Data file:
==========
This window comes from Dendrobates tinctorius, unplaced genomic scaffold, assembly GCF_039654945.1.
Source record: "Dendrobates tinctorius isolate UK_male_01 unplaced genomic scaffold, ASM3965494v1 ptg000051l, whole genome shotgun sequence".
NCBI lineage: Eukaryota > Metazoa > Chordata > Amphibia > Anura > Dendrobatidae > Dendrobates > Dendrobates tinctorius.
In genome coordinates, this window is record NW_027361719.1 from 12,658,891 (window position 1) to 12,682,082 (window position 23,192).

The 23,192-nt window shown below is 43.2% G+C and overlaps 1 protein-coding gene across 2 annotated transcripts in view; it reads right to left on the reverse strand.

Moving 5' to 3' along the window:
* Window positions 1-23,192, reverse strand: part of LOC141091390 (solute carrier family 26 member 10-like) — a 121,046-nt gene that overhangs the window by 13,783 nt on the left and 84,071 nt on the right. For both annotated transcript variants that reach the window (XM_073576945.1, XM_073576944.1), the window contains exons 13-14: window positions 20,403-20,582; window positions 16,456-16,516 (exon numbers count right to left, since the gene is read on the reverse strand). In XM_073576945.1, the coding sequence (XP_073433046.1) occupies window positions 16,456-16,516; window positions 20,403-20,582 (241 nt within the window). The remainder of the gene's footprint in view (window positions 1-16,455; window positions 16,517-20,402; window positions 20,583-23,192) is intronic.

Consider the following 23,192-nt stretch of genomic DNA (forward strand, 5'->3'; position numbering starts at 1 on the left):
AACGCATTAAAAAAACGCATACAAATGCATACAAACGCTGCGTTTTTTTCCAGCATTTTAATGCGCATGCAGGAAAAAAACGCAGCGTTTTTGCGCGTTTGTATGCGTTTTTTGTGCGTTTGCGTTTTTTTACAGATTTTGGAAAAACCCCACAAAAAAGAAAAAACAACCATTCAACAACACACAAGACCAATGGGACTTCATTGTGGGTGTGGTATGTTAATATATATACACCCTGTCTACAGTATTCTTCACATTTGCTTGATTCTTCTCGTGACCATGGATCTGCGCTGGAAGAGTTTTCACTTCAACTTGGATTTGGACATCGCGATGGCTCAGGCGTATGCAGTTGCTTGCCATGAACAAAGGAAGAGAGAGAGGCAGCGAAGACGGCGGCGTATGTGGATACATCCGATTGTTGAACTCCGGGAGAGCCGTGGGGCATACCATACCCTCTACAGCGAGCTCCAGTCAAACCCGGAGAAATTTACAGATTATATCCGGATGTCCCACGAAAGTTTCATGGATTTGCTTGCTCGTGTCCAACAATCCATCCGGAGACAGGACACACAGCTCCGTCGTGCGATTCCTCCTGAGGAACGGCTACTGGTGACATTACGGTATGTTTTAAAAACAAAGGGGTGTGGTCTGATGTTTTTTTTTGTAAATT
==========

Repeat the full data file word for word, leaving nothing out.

This window comes from Dendrobates tinctorius, unplaced genomic scaffold, assembly GCF_039654945.1.
Source record: "Dendrobates tinctorius isolate UK_male_01 unplaced genomic scaffold, ASM3965494v1 ptg000051l, whole genome shotgun sequence".
NCBI lineage: Eukaryota > Metazoa > Chordata > Amphibia > Anura > Dendrobatidae > Dendrobates > Dendrobates tinctorius.
In genome coordinates, this window is record NW_027361719.1 from 12,658,891 (window position 1) to 12,682,082 (window position 23,192).

The 23,192-nt window shown below is 43.2% G+C and overlaps 1 protein-coding gene across 2 annotated transcripts in view; it reads right to left on the reverse strand.

Moving 5' to 3' along the window:
* Window positions 1-23,192, reverse strand: part of LOC141091390 (solute carrier family 26 member 10-like) — a 121,046-nt gene that overhangs the window by 13,783 nt on the left and 84,071 nt on the right. For both annotated transcript variants that reach the window (XM_073576945.1, XM_073576944.1), the window contains exons 13-14: window positions 20,403-20,582; window positions 16,456-16,516 (exon numbers count right to left, since the gene is read on the reverse strand). In XM_073576945.1, the coding sequence (XP_073433046.1) occupies window positions 16,456-16,516; window positions 20,403-20,582 (241 nt within the window). The remainder of the gene's footprint in view (window positions 1-16,455; window positions 16,517-20,402; window positions 20,583-23,192) is intronic.

Consider the following 23,192-nt stretch of genomic DNA (forward strand, 5'->3'; position numbering starts at 1 on the left):
AACGCATTAAAAAAACGCATACAAATGCATACAAACGCTGCGTTTTTTTCCAGCATTTTAATGCGCATGCAGGAAAAAAACGCAGCGTTTTTGCGCGTTTGTATGCGTTTTTTGTGCGTTTGCGTTTTTTTACAGATTTTGGAAAAACCCCACAAAAAAGAAAAAACAACCATTCAACAACACACAAGACCAATGGGACTTCATTGTGGGTGTGGTATGTTAATATATATACACCCTGTCTACAGTATTCTTCACATTTGCTTGATTCTTCTCGTGACCATGGATCTGCGCTGGAAGAGTTTTCACTTCAACTTGGATTTGGACATCGCGATGGCTCAGGCGTATGCAGTTGCTTGCCATGAACAAAGGAAGAGAGAGAGGCAGCGAAGACGGCGGCGTATGTGGATACATCCGATTGTTGAACTCCGGGAGAGCCGTGGGGCATACCATACCCTCTACAGCGAGCTCCAGTCAAACCCGGAGAAATTTACAGATTATATCCGGATGTCCCACGAAAGTTTCATGGATTTGCTTGCTCGTGTCCAACAATCCATCCGGAGACAGGACACACAGCTCCGTCGTGCGATTCCTCCTGAGGAACGGCTACTGGTGACATTACGGTATGTTTTAAAAACAAAGGGGTGTGGTCTGATGTTTTTTTTTGTAAATT